Balaban/Farber has a brutally awful, obscenely pointed and self-conscious scene where he looks straight into the camera and says this crap, "Hello? Is the bathroom on this level working? A dog inside the building! Go! Shoo! Why you're not a dog at all. My god, this is like a moment from a horror movie. This is precisely the moment where the mutation or beast will attempt to kill an unlikable side character. But, in stories where there has been no prior cursing, violence, nudity or death, such as in a family film, the unlikable character will escape his encounter, and be referenced later in the story, having learned valuable lessons. He may even be given a humorous moment to allow the audience to feel good about him. This is where I turn to run. You will leap for me, I will shut the door, and you will land a fraction of a second too late." I don't even get the point of this nonsense. It almost seems like he's insulting himself WHILE attacking film criticism, but he would never ever insult himself. He's his favorite person. I think this soliloquy de Balaban just proves that even Shyamalan was confused, though he would never admit that. Shyamalan thinks this self-referential "commentary" is clever, no doubt. What a sly boots he is. Zing.

Lady in the Water is the work of a selfish child. Shyamalan is so completely self-involved that it makes me want to scream. I loathe him for making this movie. He's one of the worst screenwriters ever. He's technically competent, sure, and he surrounds himself with amazing talent, cast and crew (How? Don't ask me. That's the biggest twist, n'est-ce pas?), but he can't write worth a damn. The dialogue is torturous (hilarious torture at times, but torture nonetheless) and just plain stupid. His little girls could probably write a better script and tell a better bedtime story. I bet even they're like, "Dad, enough with the narfs. Can you read us Harry Potter?"

The acting is decent, especially considering what the actors were given to work with. Poor Bryce Dallas Howard just stares blankly for about 95% of the movie. I know she's talented and that there's something special there. I just hope she's learned her lesson. Work with Shyamalan once, shame on him for tricking with him twice, and you could very well end your promising, just-blooming career.

For me, the biggest tragedy is not how atrocious the movie is, but how great Paul Giamatti is IN it. It's an epic waste of talent unlike any I've ever seen. He puts everything he has into the starring role of the stuttering apartment complex handyman, Cleveland Heep, who takes in and bonds with Story (I can't say or write that name without wincing - he should get an Oscar just for being able to say it repeatedly with conviction and a straight face). It's absolutely one of his best performances, right up there with Sideways, American Splendor, and John Adams. I was moved to tears by his work in this clip (it's from the end, if you care - he's great in the whole thing, but if you're impatient, skip to about 3 minutes in):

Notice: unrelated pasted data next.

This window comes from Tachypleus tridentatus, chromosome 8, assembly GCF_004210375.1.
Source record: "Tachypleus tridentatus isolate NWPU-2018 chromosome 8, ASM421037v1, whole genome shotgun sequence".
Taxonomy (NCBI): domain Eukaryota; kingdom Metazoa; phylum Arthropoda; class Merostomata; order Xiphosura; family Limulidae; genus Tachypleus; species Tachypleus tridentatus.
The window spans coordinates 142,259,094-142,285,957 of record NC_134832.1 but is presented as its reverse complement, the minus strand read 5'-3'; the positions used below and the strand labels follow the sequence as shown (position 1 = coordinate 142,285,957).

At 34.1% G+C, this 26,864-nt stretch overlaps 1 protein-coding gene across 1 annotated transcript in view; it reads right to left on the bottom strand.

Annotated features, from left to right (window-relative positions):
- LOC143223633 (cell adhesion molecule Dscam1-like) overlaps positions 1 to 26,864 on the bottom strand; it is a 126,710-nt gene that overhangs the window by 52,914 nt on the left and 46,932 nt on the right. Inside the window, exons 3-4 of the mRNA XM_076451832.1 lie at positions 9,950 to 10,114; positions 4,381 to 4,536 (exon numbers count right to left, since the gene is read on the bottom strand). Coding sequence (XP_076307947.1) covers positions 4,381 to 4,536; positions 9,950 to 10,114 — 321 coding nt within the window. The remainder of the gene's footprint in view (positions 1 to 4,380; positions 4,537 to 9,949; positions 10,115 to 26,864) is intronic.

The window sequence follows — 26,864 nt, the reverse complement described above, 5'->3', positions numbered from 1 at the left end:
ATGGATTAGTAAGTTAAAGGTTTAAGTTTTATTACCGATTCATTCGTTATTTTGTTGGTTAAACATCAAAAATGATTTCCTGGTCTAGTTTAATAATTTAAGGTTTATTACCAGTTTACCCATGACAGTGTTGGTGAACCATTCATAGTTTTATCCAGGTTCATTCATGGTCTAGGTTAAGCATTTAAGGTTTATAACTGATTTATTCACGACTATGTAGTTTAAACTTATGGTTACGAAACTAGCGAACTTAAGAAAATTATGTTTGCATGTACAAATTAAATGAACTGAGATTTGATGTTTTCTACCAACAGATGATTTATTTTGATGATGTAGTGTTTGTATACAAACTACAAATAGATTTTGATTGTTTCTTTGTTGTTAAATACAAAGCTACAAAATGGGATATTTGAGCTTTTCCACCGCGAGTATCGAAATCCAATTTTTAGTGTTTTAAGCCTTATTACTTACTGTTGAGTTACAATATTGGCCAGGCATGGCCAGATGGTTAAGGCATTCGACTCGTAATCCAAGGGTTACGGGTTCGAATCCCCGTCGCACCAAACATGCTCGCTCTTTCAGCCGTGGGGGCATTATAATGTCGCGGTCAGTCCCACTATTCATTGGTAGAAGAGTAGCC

He's exquisite! It's the type of performance that I'd want to watch over and over and savor, but how can I when it's in THIS? Damn you for putting me in this predicament, Shyamalan. You don't deserve Paul Giamatti.

Lady in the Water also has a profoundly beautiful score by James Newton Howard. Again, it's too good for this crap. Seriously, I would buy the soundtrack. Howard's music is that phenomenal. The cinematography by Christopher Doyle is also pretty great. How did Shyamalan assemble all of this talent? HOW? For the crew, maybe it was a loyalty/guilt issue (many crew members had worked with him on the rest of his stuff). The only thing I can think of is that it must have read better on paper. Or else they just had a lot of faith in him. I mean, based on his first three films, I guess if I was in the industry, I'd probably give him a chance, even despite The Village. Maybe. I don't know. They believed in him, I guess. They shouldn't have, but they did. Shyamalan could have been the next big thing if he hadn't let his ego consume him. Sad for cinema, yes, but I have no sympathy for him.

Let's talk about Paul Thomas Anderson. Random? Actually, not so much. Paul Thomas Anderson is perhaps the greatest filmmaker working today. I definitely believe that. Every film he's made has been a masterpiece, and all of them have succeeded in wildly different ways while maintaining his auteurism. I don't know if he's the nicest guy, but I don't mind or care. I adore him. I think he has a bit of an ego himself. It's never been a secret that the Academy's snubbing has left him disgruntled. After Punch-Drunk Love, he was full-on pissed. Despite glowing reviews, it flopped big-time and was totally passed over come awards season. Then, he made There Will Be Blood. His rage at the capitalistic and conformist system that has never quite accepted him is palpable. There Will Be Blood is an angry, angry film. In many ways, I think Anderson IS Daniel Plainview. I could get into a huge discussion now, but I'll refrain. Ironically, There Will Be Blood, the film he made as a giant "Fuck You" to Hollywood and society, garnered the accolades. I bet he loved it. Hell, I love it. Might I even say he drank it up?

Like Anderson with Punch-Drunk Love, Shyamalan was furious at the reaction to The Village. However, Punch-Drunk Love is genius, critics adored it, and it has only gained audience approval over time. Also, he followed it up with another brilliant film, There Will Be Blood, effectively filtering his rage into his art and not being so petty as to communicate his personal feelings in a painfully obvious way. He sought his revenge smartly and never let his ego or emotions interfere. It's there, but it's not everything, and you have to look for it. Shyamalan, on the other hand, produced a shitty movie that was panned. He didn't have a leg to stand on with The Village. And then he followed THAT up with an even worse movie, and he acted like a total moron by placing himself in the story so prominently, making his ego the real star, and doing it all with the finesse and subtlety of a two-year-old. There, boys and girls, is the difference between a good filmmaker and a bad one.